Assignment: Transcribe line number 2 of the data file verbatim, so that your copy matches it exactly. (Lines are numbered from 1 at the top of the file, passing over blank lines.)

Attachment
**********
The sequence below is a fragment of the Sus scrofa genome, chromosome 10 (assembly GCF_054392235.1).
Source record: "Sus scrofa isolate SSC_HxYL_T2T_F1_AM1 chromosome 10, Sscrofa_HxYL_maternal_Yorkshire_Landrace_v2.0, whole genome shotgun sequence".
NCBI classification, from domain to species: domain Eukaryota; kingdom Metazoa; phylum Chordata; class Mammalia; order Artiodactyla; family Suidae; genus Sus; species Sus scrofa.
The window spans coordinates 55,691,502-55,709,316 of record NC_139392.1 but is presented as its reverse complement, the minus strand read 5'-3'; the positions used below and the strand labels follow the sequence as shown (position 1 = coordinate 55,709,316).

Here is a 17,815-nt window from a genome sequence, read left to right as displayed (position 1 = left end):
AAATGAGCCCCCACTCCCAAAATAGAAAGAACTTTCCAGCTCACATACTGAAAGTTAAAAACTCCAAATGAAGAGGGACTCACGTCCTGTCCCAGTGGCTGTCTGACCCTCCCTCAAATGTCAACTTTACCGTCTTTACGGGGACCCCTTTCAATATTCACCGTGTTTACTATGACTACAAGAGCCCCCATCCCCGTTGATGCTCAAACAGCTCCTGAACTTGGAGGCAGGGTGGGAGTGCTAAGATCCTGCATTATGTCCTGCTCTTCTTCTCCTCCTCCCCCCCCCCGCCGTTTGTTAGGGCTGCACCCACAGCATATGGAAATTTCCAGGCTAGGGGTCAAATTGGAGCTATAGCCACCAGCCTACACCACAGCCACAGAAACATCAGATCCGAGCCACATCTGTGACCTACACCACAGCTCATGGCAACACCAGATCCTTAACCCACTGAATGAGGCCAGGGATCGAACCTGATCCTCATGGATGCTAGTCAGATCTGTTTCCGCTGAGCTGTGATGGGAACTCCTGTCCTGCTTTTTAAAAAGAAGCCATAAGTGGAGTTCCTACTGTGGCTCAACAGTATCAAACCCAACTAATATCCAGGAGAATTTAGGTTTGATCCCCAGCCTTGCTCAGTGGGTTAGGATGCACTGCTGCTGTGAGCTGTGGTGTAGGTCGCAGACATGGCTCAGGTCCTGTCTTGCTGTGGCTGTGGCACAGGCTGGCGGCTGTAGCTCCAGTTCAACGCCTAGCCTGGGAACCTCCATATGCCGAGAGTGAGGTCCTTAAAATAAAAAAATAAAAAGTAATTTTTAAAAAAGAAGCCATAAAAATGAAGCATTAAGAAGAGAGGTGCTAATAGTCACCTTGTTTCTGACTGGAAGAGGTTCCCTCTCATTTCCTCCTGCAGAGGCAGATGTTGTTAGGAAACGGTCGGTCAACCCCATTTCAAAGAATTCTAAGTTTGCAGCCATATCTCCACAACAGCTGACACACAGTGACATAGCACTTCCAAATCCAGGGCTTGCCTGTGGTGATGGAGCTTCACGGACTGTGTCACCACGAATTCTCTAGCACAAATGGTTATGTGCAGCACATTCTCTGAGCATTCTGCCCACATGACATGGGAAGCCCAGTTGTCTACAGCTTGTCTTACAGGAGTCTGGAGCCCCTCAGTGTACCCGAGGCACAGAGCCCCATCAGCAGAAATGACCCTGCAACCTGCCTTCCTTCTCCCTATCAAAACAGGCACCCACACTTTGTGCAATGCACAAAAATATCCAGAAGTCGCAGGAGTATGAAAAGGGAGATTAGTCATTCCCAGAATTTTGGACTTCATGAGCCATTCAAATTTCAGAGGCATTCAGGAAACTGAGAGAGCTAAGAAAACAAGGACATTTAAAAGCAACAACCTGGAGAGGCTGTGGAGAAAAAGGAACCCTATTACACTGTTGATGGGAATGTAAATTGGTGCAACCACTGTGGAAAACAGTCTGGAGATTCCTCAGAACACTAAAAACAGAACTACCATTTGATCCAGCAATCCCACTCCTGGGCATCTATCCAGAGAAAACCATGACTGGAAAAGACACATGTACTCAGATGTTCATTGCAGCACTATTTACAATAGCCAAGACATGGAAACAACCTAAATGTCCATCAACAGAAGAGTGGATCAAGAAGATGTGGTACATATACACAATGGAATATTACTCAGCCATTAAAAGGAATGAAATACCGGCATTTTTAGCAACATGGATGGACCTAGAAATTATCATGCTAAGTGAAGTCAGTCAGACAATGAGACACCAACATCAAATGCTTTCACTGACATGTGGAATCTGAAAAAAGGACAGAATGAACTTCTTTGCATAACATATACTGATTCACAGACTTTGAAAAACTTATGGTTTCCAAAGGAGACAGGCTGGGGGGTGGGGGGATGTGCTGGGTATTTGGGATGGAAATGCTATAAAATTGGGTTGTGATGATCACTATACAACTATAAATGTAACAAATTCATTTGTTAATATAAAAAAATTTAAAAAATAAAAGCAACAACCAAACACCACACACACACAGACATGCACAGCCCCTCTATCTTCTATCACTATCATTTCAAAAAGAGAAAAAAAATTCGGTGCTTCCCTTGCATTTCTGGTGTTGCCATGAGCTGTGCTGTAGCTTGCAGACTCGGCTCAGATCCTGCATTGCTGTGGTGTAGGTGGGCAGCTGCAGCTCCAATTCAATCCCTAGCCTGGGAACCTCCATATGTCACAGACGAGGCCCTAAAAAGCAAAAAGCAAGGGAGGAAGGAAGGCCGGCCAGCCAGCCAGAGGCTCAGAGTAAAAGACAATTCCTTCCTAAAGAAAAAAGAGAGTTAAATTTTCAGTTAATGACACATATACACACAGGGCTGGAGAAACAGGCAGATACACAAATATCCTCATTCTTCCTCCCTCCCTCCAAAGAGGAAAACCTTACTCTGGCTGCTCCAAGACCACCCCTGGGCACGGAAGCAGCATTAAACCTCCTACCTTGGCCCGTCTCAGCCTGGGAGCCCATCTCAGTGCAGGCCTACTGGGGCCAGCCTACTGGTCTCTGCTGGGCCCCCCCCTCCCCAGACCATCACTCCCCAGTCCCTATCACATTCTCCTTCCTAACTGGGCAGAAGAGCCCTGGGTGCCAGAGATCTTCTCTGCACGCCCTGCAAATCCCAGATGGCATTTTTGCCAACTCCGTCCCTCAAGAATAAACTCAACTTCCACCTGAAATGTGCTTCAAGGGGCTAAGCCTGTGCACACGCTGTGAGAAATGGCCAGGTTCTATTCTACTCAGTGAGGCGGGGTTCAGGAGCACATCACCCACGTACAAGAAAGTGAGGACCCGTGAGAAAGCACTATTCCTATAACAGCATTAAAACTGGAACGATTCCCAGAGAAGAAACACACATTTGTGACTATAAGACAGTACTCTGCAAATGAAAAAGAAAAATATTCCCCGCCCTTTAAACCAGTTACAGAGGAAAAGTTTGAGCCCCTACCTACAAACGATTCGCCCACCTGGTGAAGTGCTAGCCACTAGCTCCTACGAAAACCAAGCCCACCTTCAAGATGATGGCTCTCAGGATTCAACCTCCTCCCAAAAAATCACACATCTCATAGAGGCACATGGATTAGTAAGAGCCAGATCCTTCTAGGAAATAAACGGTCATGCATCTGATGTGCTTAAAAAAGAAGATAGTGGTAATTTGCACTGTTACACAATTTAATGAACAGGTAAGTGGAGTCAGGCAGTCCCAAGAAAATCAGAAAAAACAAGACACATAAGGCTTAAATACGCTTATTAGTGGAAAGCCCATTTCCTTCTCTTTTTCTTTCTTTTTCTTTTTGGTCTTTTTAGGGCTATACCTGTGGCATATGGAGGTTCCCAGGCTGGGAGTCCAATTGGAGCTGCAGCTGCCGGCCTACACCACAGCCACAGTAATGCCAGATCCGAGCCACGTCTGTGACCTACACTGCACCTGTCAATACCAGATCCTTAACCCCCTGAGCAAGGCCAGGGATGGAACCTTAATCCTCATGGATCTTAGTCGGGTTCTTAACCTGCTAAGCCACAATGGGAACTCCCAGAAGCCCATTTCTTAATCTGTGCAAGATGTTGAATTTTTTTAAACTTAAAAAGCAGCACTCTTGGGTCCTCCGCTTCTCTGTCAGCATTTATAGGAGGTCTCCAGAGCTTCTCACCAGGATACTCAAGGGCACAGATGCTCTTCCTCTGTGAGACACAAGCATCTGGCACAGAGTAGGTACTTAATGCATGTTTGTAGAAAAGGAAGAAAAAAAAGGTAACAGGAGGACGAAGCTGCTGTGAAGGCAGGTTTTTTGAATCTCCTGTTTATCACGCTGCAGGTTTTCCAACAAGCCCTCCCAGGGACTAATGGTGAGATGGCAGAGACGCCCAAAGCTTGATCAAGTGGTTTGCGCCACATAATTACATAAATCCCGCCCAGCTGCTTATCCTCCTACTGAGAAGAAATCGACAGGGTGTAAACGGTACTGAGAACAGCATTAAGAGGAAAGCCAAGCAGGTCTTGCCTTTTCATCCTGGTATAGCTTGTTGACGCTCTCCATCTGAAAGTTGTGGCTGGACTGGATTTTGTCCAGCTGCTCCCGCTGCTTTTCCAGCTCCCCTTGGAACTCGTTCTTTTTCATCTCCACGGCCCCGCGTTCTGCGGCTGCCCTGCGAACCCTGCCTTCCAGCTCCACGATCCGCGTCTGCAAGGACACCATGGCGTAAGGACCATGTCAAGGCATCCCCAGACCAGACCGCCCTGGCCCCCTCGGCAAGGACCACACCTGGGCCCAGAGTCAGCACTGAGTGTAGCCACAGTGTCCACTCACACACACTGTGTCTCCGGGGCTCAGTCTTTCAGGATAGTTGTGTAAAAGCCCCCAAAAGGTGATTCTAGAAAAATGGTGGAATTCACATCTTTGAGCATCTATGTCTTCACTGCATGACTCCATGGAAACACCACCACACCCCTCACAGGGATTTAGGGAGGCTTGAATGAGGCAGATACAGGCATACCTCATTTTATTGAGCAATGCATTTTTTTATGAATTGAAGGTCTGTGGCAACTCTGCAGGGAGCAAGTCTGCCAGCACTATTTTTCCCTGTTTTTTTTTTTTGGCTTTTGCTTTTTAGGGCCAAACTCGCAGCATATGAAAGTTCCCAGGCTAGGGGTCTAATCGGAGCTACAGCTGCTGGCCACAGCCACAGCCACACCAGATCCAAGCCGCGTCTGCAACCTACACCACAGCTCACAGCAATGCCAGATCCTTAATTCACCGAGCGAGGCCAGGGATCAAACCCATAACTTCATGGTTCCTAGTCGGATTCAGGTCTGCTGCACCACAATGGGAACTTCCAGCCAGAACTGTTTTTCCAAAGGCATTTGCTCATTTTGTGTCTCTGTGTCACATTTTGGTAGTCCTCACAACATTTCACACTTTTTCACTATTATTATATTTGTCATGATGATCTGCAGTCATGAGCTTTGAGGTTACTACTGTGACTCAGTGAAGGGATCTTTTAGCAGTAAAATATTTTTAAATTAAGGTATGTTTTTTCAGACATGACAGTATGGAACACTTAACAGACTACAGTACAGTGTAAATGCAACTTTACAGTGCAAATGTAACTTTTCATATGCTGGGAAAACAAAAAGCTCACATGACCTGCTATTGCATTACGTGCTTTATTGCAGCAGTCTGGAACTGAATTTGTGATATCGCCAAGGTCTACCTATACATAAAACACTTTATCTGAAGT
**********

Source record: "Sus scrofa isolate SSC_HxYL_T2T_F1_AM1 chromosome 10, Sscrofa_HxYL_maternal_Yorkshire_Landrace_v2.0, whole genome shotgun sequence".